(I find out MUCH later that the real problem is my neighborhood is served by a Remote Terminal (RT), and that due to the way it works, the DSLAM (Digitial Subsriber Link Access Module or something like that) has to be located there, not at the CO. So Bellsouth or the CLECs that are left will probably get around to that about the time hell freezes over!)
The alternate service was IDSL. I'm not exactly sure how that translates, but it boils down to DSL over ISDN. I imagine the ridiculous price has to do with the fact that Bellsouth just charges too much for ISDN, be you the end screwee (customer), or an intermediate, such as a CLEC. Oh well, stuck at 64KB for a while longer. Bellsouth does not even offer IDSL, although I begin to hear rumors about IFITL (Integrated Fiber In The Loop). No matter, all they continue to say is "No Go". Damn them anyway! If I didn't hate cable companies so bad, I would start to consider them for data AND phone service.
Finally, more research reveals another alternative: PhoenixDSL for an ISP, with Northpoint Communications as the wire people. I managed to get someone on the phone, and asked about IDSL. Yes, they could do that if necessary, for the same 40 bucks as ADSL! Great, sign me up (although I was much less enthusiastic this time...I'll believe it when I see it in action!). Eventually, an SDSL (Symmetric DSL) modem shows up from Northpoint. Sent it back. Finally got the IDSL modem. Northpoint schedules an install time. I already had the thing physically installed when they got here (my bridge/router showed up from buy.com the same day!). They show up at 7:30 one night (the scheduled time...they were swamped) and got one of our computers up and running! I am beginning to get a little optimistic now...are we actually going to pull this off??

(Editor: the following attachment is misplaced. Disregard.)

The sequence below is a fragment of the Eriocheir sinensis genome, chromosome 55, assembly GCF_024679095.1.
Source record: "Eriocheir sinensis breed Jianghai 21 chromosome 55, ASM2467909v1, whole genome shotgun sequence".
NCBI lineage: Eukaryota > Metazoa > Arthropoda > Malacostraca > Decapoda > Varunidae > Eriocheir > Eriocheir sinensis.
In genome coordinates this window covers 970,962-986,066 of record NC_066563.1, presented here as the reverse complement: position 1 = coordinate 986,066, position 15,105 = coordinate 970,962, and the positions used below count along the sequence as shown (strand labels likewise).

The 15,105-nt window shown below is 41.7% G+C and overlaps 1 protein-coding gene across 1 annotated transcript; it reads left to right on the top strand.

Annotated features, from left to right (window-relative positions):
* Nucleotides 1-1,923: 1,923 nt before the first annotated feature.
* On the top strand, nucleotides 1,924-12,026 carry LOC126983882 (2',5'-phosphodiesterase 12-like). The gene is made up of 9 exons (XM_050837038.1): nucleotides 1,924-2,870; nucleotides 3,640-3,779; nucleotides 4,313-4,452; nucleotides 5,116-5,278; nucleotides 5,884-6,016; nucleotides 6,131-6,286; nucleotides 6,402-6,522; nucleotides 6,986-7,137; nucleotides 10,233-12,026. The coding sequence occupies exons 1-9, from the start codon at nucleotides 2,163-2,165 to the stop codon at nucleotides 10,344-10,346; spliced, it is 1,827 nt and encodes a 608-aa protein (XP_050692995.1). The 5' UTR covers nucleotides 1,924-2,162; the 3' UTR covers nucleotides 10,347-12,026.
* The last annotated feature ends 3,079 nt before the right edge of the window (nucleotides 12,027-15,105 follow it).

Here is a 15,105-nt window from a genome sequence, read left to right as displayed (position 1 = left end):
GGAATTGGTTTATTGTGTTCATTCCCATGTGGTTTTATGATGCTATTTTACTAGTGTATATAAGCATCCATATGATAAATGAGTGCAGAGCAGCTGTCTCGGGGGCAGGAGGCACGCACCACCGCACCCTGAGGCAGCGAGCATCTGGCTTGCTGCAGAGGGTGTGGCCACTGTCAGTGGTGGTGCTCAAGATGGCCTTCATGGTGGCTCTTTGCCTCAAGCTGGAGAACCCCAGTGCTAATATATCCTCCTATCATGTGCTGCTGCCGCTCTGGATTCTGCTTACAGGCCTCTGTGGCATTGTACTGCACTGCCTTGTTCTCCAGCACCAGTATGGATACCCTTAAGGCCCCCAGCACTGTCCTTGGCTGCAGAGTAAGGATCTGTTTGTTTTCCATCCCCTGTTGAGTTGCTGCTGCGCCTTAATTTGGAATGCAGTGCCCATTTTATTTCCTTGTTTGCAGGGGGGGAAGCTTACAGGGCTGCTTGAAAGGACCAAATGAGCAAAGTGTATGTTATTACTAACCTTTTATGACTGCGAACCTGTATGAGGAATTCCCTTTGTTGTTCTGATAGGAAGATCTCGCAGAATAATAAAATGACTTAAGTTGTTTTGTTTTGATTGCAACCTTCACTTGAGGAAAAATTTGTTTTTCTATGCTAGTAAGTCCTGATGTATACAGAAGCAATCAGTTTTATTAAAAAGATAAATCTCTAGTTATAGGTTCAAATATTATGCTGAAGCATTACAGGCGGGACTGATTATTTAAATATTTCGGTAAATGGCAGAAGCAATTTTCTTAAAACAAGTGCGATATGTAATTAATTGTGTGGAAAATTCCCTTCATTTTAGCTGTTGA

So, the Northpoint guy leaves me all the necessary info: my static IP (Internet Protocol) address, the DNS (Domain Name Server) addresses, and such like. After he leaves, I install and setup the bridge router, and Walla! The whole network is back on the net. While Bellsouth actually wants to screw more money out of you to put more than one computer on the net, most of the other guys don't care. They just won't support you, because they don't want the support headache that could be. Fair enough in my book. Life is better...we have more than doubled our surfing speed, and still have the whole network hooked up. AND a static IP address. so we can serve up our own web site if we want to. Way Cool!
After 4 months of mostly good service from Phoenix/Northpoint, I decided to drop the ISDN line. This was a big decision, because there was no going back...ISDN lines are all metered now, and I would lose my "grandfathered" unmetered line. But 80 bucks a month was just too much. With a separate data connection, we don't need two analog lines. So, I ordered the complete choice package for our analog line, transferred the two numbers from the ISDN line to the ringmaster numbers on the analog line, and canceled the ISDN line.